Monday, October 01, 2018

NIGHT OF THE LIVING DEAD at 50: The Bite Goes On

World Premiere, Pittsburgh 1968
It was 50 years ago today that George A. Romero's NIGHT OF THE LIVING DEAD had its World Premiere at the Fulton Theater in Pittsburgh, Pennsylvania. It is one of a very small group of movies that can authentically be said to have reinvented its film genre. If DRACULA and FRANKENSTEIN heralded the penetration of horror into sound, NIGHT OF THE LIVING DEAD represented, in a way, the genre's emancipation. After NotLD, the horror genre belonged to anyone with the bravery to pick up a camera and the talent to put a story across. Horror films became more personal, more violent, more sexual, and most importantly, more political. Made by a generation reared on Rod Serling's THE TWILIGHT ZONE, the resulting films often told stark political truths undercover, truths that no other film genre was yet willing to confront head-on. While his contemporaries went on to become absorbed in the Hollywood system, Romero remained resolutely independent, making a shelf of personal films that went their own way even when they acceded to the prevailing tastes of the marketplace. When George Romero died a year ago last July, he had accomplished more than most, yet he could also look back on a career largely spent fighting the system, trying to get his original stories told. He probably had a longer list of films that didn't get made than can be read off his actual filmography.

Of course, the reverberations radiating from NIGHT OF THE LIVING DEAD's initial impact are still being felt. AMC's THE WALKING DEAD begins its 9th season on Sunday, October 7th. Even though the show's star Andrew Lincoln is bailing out this year, which will likely tempt many viewers to follow his example, AMC has said that they hope to keep the series going for another decade. Provide your own kicking a DEAD horse joke.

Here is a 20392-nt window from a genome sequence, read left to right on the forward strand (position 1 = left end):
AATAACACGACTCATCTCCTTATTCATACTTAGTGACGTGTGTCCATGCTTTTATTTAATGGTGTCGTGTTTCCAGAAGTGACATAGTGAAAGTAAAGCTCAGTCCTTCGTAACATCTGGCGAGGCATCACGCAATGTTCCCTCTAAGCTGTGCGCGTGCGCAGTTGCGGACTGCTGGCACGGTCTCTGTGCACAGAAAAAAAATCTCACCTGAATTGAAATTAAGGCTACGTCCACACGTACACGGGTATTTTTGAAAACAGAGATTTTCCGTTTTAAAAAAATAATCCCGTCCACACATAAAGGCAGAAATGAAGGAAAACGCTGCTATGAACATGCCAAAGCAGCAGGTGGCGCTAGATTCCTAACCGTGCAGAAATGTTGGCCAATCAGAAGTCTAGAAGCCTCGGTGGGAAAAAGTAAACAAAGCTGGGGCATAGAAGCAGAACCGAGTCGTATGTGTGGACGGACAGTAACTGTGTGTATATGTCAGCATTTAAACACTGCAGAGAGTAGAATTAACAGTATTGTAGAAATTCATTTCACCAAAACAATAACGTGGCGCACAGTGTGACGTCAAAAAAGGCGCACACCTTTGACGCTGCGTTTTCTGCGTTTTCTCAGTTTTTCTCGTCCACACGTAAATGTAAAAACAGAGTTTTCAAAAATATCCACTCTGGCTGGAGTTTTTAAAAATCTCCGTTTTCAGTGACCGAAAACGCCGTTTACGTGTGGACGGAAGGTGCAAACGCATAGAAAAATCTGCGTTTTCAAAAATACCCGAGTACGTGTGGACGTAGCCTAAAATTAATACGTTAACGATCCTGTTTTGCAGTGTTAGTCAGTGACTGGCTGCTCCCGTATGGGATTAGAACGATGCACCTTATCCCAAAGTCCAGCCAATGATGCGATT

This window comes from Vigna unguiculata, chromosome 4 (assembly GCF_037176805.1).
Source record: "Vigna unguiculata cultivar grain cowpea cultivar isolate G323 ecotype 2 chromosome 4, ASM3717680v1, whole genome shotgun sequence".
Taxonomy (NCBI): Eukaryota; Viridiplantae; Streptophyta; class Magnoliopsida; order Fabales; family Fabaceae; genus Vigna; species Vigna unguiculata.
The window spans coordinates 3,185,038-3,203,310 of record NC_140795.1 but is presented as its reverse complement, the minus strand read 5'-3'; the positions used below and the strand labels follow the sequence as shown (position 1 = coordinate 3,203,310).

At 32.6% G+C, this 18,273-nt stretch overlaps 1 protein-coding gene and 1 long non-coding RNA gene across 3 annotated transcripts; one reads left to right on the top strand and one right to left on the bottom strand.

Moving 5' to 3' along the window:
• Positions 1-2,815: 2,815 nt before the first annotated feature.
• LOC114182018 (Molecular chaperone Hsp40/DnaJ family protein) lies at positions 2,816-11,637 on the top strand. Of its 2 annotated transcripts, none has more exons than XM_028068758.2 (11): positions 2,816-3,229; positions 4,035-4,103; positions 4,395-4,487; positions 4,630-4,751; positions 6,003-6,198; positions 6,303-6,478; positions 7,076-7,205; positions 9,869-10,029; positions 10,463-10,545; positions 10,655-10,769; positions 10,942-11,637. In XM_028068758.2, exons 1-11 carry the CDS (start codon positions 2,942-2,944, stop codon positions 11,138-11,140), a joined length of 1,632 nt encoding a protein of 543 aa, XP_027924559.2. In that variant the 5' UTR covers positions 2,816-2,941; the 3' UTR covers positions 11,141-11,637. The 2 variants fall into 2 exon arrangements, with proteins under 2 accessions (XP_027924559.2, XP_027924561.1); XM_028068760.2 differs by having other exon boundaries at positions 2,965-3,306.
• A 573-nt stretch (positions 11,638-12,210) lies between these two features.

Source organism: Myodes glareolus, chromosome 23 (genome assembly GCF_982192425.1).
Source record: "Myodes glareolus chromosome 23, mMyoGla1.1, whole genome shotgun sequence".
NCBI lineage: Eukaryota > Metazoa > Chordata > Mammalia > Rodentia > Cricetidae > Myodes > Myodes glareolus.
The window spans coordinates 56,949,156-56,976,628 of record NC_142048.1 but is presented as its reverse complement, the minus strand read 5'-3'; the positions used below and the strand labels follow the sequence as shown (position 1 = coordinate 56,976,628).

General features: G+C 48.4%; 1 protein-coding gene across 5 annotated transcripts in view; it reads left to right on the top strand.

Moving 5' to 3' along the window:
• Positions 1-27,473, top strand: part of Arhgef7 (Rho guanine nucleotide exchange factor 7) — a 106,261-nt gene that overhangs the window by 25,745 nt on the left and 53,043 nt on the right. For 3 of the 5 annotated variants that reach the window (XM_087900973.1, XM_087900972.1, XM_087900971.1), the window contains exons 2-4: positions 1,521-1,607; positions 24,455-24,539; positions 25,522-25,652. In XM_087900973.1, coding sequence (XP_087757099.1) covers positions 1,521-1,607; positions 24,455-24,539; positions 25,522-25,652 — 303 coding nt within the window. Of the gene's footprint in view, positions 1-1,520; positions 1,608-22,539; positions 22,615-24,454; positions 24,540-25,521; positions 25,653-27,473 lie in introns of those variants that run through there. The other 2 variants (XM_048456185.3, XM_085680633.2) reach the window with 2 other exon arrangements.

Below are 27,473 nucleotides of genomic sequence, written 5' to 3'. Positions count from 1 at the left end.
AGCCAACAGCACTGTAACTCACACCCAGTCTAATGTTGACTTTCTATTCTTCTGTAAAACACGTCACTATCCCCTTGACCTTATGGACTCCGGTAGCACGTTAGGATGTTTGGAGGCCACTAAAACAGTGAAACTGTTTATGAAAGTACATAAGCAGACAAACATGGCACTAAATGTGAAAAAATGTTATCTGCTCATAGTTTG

Earlier this year, while viewing Criterion's new 4K restoration of the Romero film, I realized that an important part of what is now recognized as the LIVING DEAD mythos is not present in it. Namely, the idea that, once bitten, living victims of the dead become one of the walking dead themselves. Let me clarify: we see victims die and become one of the living dead - as happens to Johnny after he's knocked on the head - but we do not see the consequence of their having merely been bitten. The film is about cannibalism, but not yet about infection. It's true that the little girl Karen (Kyra Schon) has been bitten by someone dead and gradually succumbs to the ensuing fever, dying and then rising up to slay her mother - but the film doesn't make her transformation a result of the infection; it's the condition of death itself that causes the transformation. The living dead that we see are almost entirely made up of people dressed for burial, fresh from fatal accidents, or in hospital gowns. It's only in the later films and spin-offs that the bite alone acquires a legacy of meaning and becomes dreaded in and of itself.